Chinese investment in Australia plummets by almost $5 billion

Chinese investment in Australia fell by 50 per cent between 2017 and 2018, according to new data from The Australian National University (ANU).

The Chinese Investment in Australia (CHIIA) data, released today, shows investment fell from $9.6 billion in 2017 to $4.8 billion last year – the lowest level in five years. 

The figure represents a $9 billion decline from a peak of $15.8 billion in 2016. Between 2014 and 2016 investment rose from $5.7 billion to $15.8 billion.  

The CHIIA Database has monitored Chinese investment in Australia for the last five years – covering the calendar years 2014 to 2018.

CHIIA’s lead researcher Susan Travis said “there was no cause for panic when it came to Chinese investment – but it does bear watching”.  

“The rise and fall recorded by CHIIA is in line with global Chinese outward investment trends,” Ms Travis said.   

Australia and China must recalibrate their relationship: new report

The release of the latest CHIIA figures coincide with a new report from the ANU Asian Bureau of Economic Research, Getting the Australia-China Relationship Right ­– also released today.

The report details the strength and robust growth of the Australia-China trade relationship.

“While Chinese investment to Australia is broadly in line with Chinese investment globally, that wasn’t the case last year. This is a warning sign and is one of the issues that needs to be addressed in the relationship”, said Professor Peter Drysdale, a co-author of the report.

“The China-Australia economic relationship faces a range of challenges including uncertainties in the global economy and an escalating trade war between Washington and Beijing.”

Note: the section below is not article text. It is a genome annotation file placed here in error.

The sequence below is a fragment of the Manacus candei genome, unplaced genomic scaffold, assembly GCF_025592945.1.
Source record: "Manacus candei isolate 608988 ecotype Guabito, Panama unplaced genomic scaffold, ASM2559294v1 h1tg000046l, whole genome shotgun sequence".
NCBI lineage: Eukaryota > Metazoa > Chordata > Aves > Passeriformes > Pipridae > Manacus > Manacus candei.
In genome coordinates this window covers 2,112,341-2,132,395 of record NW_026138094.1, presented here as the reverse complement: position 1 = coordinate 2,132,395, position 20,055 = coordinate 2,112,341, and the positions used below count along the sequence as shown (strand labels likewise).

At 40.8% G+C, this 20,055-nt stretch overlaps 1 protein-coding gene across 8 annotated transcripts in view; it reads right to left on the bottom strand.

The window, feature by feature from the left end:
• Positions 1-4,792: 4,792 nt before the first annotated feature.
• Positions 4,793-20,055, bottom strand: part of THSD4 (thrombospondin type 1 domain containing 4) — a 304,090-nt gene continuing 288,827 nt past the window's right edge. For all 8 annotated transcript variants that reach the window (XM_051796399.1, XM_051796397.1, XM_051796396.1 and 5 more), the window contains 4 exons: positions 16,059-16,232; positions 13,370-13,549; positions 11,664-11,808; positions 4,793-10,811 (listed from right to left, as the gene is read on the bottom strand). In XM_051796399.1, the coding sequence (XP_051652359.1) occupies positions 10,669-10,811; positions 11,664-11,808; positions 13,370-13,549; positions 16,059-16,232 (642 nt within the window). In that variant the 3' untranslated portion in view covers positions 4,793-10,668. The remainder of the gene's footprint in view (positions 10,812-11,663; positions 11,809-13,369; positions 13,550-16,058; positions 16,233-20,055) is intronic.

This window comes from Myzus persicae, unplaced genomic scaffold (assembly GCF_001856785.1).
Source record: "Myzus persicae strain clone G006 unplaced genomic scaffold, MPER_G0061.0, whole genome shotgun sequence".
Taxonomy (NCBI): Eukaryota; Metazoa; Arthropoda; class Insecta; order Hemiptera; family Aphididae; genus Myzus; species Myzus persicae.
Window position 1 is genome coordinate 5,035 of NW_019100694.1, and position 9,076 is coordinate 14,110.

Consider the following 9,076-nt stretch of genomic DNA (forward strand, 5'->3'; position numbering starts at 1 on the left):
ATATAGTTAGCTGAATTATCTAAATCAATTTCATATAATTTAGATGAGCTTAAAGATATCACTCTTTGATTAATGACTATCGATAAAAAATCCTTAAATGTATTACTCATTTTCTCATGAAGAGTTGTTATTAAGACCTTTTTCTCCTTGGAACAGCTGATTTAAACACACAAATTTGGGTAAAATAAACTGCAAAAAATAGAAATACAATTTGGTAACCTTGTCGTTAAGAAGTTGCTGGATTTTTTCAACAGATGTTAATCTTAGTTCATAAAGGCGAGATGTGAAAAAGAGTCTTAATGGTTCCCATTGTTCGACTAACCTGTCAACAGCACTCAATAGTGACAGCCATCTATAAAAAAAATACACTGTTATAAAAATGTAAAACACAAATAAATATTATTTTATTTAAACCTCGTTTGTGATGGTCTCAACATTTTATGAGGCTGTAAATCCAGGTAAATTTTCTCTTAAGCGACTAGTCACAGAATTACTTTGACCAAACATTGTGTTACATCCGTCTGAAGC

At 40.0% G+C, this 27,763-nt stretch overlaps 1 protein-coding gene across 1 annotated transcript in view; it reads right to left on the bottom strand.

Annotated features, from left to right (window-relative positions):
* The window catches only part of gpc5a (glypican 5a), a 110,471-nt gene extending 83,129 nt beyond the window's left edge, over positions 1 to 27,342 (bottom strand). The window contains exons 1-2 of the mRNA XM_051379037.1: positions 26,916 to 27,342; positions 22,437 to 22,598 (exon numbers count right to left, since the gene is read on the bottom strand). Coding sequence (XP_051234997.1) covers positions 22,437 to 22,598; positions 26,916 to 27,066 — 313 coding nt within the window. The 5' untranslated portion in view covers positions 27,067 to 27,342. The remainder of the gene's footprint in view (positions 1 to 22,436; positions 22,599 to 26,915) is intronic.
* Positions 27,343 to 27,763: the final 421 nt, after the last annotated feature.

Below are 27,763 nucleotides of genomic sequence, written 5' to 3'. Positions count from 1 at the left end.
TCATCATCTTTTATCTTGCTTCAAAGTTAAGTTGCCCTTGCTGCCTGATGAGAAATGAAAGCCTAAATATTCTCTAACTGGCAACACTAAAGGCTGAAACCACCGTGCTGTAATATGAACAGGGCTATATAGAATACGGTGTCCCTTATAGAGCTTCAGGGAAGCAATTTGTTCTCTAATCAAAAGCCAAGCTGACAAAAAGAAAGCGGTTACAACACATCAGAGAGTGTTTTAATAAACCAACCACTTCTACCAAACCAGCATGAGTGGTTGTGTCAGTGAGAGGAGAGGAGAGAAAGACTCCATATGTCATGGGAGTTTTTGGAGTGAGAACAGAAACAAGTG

The report says that narratives about ‘the silent invasion’ and ‘false choices’ are a distraction in the relationship.

“Australia and China have big shared interests,” said Professor Drysdale.

“Australia and China must work closely together in multilateral organisations to defend and strengthen the international system.

“We also suggest China and Australia set up a binational commission which will help the two countries define the nature of the relationship they want to develop, and their strategies to achieve those goals.” 

Overall the report shows Australia’s economic ties to China had strengthened over the last five years.

Bilateral trade has grown five times more rapidly than the world average, reaching $192 billion in 2018—growth driven by Australian commodity exports and strong trade diversification fostered within the global trade system.

The CHIIA report is available at: chiia.eaber.org/data  

The ‘Getting the Australia-China Relationship Right’ report is available at: http://eaber.org/node/26963


Table 

CHIIA Database: Chinese investment in Australia

2014 – 2018, ($A, billions)

2014

5.7

2015

11.0

2016

15.8

2017

9.6

2018

4.8

 

 

 

 

 










FOR INTERVIEW:

Ms Susan Travis 
East Asian Bureau of Economic Research
ANU Crawford School of Public Policy
M: 0402 827 993 
E: susan.travis@anu.edu.au  


Professor Peter Drysdale
Asian Bureau of Economic Research
ANU Crawford School of Public Policy
T: 02 6125 5539
E: peter.drysdale@anu.edu.au

For media assistance, contact James Giggacher on +61 436 803 488 or the ANU Media Team on +61 2 6125 7979 or at <media@anu.edu.au>.

About The Australian National University

ANU is a world-leading university in Australia’s capital city, Canberra. Our location points to our unique history, ties to the Australian Government and special standing as a resource for the Australian people.

Our focus on research as an asset, and an approach to education, ensures our graduates are in demand the world-over for their abilities to understand, and apply vision and creativity to addressing complex contemporary challenges.

The Australian National University
East Road, Acton
2601 Canberra